We have a choice: we can either choose to side with those men and women struggling to teach our children without the support of the district, or we can side with those who take our money to put up buildings in honor of their own egos, so that they can say, “Look at what I built when I was there.” In truth, those empty school buildings can teach us something but the question we have to ask ourselves is: is this a lesson we can afford to learn?

Cathartic Writing


I'm easing into writing tonight. It's writing group night and I'm actually at writing group and eating my chicken ceaser salad avec French bagget. While I've made it to a few over the last couple months, I don't think I've actually written at one, unless it was marketing stuff for the photography business. Getting back to writing after long gaps is always difficult but I'm finding it a bit easier this time around.

I think that's because I eased myself into it with fluff pieces. Well, they weren't really fluff per se, rather they had no purpose other than relieving stress. You see, my perception of part of my world, the real world, has been flipped on it's head. Actually, it has sort of been dropped on its head. That has left me . . . cranky.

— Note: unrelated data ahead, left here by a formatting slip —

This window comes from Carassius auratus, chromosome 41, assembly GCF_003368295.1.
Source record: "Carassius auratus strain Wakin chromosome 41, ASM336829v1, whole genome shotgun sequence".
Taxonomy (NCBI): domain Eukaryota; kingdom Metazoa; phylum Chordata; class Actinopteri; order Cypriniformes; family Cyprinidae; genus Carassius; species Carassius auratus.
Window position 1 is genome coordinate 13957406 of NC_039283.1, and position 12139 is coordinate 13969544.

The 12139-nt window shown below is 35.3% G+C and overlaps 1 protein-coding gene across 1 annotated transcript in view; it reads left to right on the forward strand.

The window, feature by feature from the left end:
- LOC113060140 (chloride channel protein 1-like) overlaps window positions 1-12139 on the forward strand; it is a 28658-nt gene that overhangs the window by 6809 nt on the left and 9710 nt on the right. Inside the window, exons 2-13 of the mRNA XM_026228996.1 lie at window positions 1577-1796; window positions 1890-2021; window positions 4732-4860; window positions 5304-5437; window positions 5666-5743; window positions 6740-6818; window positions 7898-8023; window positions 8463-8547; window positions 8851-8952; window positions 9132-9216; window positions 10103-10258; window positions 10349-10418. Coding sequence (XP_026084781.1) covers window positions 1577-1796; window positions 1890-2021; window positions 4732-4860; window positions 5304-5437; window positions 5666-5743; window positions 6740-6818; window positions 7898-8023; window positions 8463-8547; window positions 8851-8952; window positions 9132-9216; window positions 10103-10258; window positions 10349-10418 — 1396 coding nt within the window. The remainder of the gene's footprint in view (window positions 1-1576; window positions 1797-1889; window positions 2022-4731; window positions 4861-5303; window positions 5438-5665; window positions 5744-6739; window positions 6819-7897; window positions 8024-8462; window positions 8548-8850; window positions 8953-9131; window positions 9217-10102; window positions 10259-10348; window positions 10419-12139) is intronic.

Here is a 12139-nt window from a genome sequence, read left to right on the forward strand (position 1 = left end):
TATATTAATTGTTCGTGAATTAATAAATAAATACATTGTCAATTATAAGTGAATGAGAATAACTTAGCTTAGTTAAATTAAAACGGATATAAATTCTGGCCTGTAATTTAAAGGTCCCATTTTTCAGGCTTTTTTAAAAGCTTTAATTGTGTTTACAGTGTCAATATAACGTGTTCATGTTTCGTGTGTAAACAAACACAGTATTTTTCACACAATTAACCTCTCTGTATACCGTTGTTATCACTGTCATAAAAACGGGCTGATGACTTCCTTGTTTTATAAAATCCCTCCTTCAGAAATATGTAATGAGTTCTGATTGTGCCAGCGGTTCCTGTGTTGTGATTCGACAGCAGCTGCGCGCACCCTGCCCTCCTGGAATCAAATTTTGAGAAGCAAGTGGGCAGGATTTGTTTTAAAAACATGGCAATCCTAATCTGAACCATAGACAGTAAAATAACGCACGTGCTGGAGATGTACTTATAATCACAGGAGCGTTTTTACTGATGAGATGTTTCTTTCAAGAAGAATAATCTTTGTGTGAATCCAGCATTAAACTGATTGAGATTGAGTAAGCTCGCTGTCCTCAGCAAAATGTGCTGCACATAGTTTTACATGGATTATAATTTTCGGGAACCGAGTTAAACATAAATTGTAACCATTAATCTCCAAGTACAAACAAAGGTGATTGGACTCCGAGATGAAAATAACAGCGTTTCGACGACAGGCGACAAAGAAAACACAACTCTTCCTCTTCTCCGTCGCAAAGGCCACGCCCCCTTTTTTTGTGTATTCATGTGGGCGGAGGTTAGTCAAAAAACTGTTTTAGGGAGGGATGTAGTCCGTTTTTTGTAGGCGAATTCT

I found myself wishing I could do whatever I wanted. If only I had demi-god status and could manipulate the whole of the space time continuum. Then I realized that I could. All I had to do was sit down and write.

Because what I was writing was for me and me alone, I could not only do whatever I wanted but I could write however I wanted. Typos, stumbles, bumbles, not setting things up, jumping around to whatever I wanted to write rather than trying to keep things contiguous. It was great. I even found myself thinking silly things like, “If I go to bed early I can get up before the little one and do some writing.”

If you find yourself in the same spot, if you've been hibernating all winter like I have, then you might want to give the cathartic writing a shot. Have a character who just so happens to be built just like you, with the same hair color, same mannerisms, same . . . everything, walk into work and give the boss what for. Have them orchestrate the demise of that annoying cheerleader in the next row over. I wouldn't suggest keeping names the same, and I definitely wouldn't do anything way over the edge just in case something does happen to your characters FOIL and the cops find your little story. But definitely have fun with it. I think that if you do, you'll realize why you were writing in the first place and get back on the path you were on before all the rules knocked you off of it.

Now, I have to try and steer that forward momentum towards one of my WIPs. So, here I go. I'm going to find a picture to put up with this post and then navigate away.